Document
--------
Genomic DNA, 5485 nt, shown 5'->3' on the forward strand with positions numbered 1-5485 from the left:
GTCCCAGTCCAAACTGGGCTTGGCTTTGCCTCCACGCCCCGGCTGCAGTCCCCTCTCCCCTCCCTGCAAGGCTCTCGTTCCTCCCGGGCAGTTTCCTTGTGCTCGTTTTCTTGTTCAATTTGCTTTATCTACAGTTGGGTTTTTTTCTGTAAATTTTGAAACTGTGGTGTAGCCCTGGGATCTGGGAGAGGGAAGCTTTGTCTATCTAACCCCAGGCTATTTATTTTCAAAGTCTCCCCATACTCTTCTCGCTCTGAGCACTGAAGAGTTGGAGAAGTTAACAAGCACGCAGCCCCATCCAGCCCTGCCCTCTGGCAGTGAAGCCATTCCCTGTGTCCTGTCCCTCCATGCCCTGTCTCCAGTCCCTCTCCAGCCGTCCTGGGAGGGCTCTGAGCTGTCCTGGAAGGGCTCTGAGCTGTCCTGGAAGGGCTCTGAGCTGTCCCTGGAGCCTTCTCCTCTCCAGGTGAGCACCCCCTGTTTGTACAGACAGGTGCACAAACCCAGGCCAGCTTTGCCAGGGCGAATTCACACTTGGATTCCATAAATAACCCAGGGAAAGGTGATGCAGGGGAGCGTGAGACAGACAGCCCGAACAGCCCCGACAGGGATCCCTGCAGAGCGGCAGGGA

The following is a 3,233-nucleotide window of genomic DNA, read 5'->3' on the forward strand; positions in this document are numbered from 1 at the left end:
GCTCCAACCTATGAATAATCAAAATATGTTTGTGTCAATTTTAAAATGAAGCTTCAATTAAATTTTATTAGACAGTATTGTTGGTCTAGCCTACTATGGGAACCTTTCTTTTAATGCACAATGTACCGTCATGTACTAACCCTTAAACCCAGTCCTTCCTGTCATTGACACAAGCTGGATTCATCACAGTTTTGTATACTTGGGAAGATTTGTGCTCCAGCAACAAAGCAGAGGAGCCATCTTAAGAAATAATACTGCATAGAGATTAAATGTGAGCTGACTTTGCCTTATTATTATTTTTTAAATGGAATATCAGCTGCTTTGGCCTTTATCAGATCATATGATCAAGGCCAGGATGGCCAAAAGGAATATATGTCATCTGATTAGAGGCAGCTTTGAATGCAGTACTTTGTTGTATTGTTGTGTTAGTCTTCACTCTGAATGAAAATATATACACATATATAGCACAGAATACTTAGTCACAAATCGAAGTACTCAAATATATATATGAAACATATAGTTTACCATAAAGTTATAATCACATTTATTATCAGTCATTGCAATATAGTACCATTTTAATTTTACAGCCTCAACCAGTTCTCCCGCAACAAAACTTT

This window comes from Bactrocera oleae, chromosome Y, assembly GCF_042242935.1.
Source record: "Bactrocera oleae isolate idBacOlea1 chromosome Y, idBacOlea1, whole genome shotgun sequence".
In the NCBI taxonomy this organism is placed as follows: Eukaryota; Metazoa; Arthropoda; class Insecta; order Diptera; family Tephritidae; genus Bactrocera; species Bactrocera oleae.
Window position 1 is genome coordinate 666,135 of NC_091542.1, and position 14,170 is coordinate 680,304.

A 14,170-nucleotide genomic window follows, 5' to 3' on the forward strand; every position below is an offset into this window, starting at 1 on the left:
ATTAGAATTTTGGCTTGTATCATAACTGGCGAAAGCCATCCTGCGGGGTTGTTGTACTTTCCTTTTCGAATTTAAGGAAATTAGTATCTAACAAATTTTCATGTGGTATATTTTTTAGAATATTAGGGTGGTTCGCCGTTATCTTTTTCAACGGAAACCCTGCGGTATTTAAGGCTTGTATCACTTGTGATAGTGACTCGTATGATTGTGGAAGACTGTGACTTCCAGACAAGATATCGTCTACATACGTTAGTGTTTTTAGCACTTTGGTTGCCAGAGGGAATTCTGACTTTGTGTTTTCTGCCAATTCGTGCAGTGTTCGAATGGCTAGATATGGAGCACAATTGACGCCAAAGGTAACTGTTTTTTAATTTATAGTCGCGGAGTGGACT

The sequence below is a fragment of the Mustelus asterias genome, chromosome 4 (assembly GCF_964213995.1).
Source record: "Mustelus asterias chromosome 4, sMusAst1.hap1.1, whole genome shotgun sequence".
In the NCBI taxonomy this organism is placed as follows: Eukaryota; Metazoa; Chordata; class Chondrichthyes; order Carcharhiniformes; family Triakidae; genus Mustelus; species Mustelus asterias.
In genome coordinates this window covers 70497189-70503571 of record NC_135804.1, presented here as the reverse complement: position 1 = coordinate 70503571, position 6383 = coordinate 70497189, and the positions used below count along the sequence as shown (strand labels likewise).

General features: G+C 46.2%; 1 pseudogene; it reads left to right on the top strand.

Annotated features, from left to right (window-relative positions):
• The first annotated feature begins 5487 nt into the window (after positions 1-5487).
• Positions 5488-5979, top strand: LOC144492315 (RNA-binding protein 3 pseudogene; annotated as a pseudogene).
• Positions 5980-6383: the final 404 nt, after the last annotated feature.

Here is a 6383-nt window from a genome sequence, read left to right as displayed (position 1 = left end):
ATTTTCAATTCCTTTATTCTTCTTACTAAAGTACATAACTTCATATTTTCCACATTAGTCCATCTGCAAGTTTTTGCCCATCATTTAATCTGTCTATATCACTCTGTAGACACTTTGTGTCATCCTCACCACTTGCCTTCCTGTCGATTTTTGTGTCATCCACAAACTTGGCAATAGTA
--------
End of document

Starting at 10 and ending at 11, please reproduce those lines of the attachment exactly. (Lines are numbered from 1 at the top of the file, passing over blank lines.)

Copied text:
ATTAGAATTTTGGCTTGTATCATAACTGGCGAAAGCCATCCTGCGGGGTTGTTGTACTTTCCTTTTCGAATTTAAGGAAATTAGTATCTAACAAATTTTCATGTGGTATATTTTTTAGAATATTAGGGTGGTTCGCCGTTATCTTTTTCAACGGAAACCCTGCGGTATTTAAGGCTTGTATCACTTGTGATAGTGACTCGTATGATTGTGGAAGACTGTGACTTCCAGACAAGATATCGTCTACATACGTTAGTGTTTTTAGCACTTTGGTTGCCAGAGGGAATTCTGACTTTGTGTTTTCTGCCAATTCGTGCAGTGTTCGAATGGCTAGATATGGAGCACAATTGACGCCAAAGGTAACTGTTTTTTAATTTATAGTCGCGGAGTGGACT

The sequence below is a fragment of the Mustelus asterias genome, chromosome 4 (assembly GCF_964213995.1).